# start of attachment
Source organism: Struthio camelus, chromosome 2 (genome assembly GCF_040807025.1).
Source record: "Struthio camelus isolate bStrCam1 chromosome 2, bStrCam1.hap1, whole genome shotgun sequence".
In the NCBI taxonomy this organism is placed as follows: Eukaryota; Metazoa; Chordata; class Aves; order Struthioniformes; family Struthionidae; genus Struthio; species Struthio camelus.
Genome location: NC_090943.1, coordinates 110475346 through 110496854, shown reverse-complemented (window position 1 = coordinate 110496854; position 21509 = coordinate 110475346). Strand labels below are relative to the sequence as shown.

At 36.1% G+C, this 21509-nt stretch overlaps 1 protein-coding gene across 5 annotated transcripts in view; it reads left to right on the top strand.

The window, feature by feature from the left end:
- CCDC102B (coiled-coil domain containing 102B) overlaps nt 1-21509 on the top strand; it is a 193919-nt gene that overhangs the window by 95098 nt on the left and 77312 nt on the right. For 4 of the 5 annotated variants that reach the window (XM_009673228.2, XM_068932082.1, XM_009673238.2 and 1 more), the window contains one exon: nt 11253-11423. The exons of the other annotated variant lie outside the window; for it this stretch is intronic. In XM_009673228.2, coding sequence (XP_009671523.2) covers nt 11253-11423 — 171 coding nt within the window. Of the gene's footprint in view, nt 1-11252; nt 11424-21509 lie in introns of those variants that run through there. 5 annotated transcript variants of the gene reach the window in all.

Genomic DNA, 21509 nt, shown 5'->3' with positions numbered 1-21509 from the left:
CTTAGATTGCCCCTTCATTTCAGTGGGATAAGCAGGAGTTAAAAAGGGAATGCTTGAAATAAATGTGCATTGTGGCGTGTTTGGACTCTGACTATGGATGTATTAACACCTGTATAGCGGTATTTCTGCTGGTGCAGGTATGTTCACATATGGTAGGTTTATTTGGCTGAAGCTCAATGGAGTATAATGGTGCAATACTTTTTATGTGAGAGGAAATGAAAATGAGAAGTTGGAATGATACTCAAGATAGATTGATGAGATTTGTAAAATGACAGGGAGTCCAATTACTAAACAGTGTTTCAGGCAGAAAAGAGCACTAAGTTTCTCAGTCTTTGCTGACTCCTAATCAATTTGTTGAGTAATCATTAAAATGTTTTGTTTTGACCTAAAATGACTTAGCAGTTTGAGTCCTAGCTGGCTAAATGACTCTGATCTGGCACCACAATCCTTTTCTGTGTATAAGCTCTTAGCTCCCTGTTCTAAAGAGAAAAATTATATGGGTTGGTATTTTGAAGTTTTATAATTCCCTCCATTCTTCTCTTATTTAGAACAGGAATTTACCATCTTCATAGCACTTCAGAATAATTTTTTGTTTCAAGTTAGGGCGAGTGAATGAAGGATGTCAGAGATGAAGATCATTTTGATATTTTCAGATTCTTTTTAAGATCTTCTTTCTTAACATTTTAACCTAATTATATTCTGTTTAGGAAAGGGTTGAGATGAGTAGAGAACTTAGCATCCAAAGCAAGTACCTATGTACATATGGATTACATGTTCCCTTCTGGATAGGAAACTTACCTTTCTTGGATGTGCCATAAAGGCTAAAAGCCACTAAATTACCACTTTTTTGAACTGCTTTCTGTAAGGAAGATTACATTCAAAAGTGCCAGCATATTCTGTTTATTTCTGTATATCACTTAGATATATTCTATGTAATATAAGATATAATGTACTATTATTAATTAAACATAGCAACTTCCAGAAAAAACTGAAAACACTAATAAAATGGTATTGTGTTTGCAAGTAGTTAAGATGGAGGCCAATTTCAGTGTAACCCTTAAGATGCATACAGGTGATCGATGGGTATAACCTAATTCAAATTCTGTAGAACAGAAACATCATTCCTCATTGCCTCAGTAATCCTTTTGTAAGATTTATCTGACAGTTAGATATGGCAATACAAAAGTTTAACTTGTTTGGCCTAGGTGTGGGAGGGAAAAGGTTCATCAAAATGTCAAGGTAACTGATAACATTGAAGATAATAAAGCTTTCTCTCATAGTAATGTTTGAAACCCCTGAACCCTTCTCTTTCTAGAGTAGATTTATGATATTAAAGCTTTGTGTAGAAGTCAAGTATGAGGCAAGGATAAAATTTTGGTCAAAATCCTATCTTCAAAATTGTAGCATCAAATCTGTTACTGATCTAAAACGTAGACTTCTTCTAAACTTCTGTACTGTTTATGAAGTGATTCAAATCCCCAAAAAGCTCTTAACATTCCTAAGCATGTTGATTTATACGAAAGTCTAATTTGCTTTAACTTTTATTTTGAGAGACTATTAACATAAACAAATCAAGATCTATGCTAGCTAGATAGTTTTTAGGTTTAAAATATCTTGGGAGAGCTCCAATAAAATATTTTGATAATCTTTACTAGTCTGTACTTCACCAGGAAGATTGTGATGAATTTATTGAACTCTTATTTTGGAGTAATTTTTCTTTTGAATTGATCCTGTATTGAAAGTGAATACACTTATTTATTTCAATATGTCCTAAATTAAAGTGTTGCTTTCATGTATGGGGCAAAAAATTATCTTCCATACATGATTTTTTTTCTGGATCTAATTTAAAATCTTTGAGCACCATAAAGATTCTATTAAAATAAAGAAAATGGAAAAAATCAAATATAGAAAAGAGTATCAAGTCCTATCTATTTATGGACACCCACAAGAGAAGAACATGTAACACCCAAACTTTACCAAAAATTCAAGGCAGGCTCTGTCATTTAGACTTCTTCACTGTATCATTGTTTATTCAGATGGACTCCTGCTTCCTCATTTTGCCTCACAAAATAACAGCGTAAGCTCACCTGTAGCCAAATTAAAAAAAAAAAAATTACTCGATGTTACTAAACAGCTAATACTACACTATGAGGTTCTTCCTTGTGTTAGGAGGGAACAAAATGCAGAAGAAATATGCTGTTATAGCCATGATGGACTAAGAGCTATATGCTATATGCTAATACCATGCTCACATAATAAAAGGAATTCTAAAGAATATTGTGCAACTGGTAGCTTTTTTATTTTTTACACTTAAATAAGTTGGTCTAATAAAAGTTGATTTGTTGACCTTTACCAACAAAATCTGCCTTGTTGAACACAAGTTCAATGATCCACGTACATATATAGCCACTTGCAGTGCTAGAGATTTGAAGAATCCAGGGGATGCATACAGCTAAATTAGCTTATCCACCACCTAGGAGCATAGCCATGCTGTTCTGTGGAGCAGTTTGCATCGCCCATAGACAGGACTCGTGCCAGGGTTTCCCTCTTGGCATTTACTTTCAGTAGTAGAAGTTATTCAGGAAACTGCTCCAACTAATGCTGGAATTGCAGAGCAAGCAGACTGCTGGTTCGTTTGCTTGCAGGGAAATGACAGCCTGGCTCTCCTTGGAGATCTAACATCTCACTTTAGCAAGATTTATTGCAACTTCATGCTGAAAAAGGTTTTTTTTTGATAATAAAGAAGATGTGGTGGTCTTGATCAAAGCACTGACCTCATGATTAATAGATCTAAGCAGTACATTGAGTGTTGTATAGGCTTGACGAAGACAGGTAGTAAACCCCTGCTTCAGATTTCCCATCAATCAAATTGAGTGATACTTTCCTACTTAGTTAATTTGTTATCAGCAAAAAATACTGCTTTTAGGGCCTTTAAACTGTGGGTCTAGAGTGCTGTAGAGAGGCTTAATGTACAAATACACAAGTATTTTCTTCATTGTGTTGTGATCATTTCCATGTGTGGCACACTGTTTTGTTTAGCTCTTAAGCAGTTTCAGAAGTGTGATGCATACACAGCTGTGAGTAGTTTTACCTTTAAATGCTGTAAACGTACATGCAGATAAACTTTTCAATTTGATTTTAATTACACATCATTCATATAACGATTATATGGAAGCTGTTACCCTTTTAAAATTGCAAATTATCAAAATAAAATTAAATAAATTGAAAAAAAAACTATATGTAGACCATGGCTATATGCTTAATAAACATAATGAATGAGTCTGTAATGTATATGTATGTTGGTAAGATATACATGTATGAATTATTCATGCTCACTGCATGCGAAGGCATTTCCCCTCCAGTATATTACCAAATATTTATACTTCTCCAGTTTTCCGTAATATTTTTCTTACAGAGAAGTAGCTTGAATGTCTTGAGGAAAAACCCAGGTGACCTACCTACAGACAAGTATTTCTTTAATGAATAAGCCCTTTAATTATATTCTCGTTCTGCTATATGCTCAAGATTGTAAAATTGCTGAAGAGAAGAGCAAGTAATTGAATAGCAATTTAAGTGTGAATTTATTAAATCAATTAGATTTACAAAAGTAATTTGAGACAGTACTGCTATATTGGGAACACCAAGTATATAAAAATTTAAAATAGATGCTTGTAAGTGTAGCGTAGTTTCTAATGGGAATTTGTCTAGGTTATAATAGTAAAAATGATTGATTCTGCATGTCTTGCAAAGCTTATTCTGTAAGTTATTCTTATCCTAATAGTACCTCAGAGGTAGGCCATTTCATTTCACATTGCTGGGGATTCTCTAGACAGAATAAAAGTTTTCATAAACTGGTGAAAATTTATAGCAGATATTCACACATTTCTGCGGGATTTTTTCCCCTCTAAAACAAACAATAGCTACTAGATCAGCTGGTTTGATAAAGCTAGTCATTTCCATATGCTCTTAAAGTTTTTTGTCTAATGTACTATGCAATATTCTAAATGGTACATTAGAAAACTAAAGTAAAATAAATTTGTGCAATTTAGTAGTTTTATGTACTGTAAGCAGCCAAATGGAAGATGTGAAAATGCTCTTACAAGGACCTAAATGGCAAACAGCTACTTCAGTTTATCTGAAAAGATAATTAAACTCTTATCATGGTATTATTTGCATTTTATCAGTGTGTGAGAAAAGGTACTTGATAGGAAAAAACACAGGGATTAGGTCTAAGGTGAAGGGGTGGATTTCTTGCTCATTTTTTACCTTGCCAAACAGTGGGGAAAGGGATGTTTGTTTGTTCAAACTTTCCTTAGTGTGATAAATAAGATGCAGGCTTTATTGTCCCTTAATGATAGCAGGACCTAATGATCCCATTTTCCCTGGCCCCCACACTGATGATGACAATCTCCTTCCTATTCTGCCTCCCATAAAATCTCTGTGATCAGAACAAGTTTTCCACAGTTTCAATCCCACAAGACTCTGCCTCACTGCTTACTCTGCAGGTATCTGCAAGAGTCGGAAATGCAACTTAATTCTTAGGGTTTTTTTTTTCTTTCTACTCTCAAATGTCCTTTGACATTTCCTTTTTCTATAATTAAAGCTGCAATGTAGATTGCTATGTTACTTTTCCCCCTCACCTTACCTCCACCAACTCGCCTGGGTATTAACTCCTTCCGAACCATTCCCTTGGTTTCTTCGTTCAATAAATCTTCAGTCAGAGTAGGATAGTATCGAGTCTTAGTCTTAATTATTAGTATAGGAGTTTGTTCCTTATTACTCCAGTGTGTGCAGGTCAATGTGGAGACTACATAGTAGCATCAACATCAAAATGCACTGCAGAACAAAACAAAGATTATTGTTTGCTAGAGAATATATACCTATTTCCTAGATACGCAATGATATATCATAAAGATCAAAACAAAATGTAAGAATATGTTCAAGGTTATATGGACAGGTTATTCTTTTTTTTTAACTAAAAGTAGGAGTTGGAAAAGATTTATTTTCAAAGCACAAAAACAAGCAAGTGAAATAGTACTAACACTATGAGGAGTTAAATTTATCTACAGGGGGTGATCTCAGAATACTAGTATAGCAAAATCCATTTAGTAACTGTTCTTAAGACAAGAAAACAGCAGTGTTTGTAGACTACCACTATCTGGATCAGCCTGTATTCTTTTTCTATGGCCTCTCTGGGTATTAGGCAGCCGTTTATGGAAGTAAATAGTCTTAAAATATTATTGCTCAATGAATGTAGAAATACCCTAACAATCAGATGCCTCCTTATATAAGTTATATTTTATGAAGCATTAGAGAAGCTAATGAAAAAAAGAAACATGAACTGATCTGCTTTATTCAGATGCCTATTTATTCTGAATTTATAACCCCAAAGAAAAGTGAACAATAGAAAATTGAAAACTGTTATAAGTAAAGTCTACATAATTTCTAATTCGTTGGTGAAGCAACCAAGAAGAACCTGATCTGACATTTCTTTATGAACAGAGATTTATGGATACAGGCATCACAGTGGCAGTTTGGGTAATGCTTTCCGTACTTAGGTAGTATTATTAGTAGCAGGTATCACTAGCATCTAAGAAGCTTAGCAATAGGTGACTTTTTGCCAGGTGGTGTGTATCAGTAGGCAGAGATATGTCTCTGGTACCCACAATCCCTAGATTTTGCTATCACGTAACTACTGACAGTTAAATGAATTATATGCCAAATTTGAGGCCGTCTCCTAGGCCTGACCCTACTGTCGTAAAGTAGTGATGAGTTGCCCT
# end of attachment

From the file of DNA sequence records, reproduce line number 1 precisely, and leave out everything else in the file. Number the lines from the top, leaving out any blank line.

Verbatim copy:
Source organism: Struthio camelus, chromosome 2 (genome assembly GCF_040807025.1).